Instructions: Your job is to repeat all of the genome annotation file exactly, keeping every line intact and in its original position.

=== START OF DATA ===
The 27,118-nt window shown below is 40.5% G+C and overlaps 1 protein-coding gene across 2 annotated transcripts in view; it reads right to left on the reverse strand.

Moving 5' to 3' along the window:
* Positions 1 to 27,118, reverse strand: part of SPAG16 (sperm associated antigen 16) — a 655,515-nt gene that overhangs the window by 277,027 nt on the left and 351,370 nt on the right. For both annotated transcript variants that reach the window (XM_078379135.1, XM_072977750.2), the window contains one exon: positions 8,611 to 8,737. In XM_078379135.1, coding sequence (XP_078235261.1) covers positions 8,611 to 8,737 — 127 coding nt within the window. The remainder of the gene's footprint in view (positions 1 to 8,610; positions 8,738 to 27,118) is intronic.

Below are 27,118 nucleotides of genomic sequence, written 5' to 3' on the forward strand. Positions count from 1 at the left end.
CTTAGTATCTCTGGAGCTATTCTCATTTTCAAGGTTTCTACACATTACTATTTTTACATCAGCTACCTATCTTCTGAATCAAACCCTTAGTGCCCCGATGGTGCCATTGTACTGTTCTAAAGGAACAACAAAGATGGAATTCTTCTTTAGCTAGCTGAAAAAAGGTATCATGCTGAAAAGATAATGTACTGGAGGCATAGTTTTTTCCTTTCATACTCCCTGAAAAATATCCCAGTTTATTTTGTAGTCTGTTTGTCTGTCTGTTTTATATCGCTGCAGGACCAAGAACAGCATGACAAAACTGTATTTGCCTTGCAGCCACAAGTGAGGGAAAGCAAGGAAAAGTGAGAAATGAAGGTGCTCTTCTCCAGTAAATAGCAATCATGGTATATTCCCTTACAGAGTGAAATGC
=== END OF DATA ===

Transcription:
The 27,118-nt window shown below is 40.5% G+C and overlaps 1 protein-coding gene across 2 annotated transcripts in view; it reads right to left on the reverse strand.

Moving 5' to 3' along the window:
* Positions 1 to 27,118, reverse strand: part of SPAG16 (sperm associated antigen 16) — a 655,515-nt gene that overhangs the window by 277,027 nt on the left and 351,370 nt on the right. For both annotated transcript variants that reach the window (XM_078379135.1, XM_072977750.2), the window contains one exon: positions 8,611 to 8,737. In XM_078379135.1, coding sequence (XP_078235261.1) covers positions 8,611 to 8,737 — 127 coding nt within the window. The remainder of the gene's footprint in view (positions 1 to 8,610; positions 8,738 to 27,118) is intronic.

Below are 27,118 nucleotides of genomic sequence, written 5' to 3' on the forward strand. Positions count from 1 at the left end.
CTTAGTATCTCTGGAGCTATTCTCATTTTCAAGGTTTCTACACATTACTATTTTTACATCAGCTACCTATCTTCTGAATCAAACCCTTAGTGCCCCGATGGTGCCATTGTACTGTTCTAAAGGAACAACAAAGATGGAATTCTTCTTTAGCTAGCTGAAAAAAGGTATCATGCTGAAAAGATAATGTACTGGAGGCATAGTTTTTTCCTTTCATACTCCCTGAAAAATATCCCAGTTTATTTTGTAGTCTGTTTGTCTGTCTGTTTTATATCGCTGCAGGACCAAGAACAGCATGACAAAACTGTATTTGCCTTGCAGCCACAAGTGAGGGAAAGCAAGGAAAAGTGAGAAATGAAGGTGCTCTTCTCCAGTAAATAGCAATCATGGTATATTCCCTTACAGAGTGAAATGC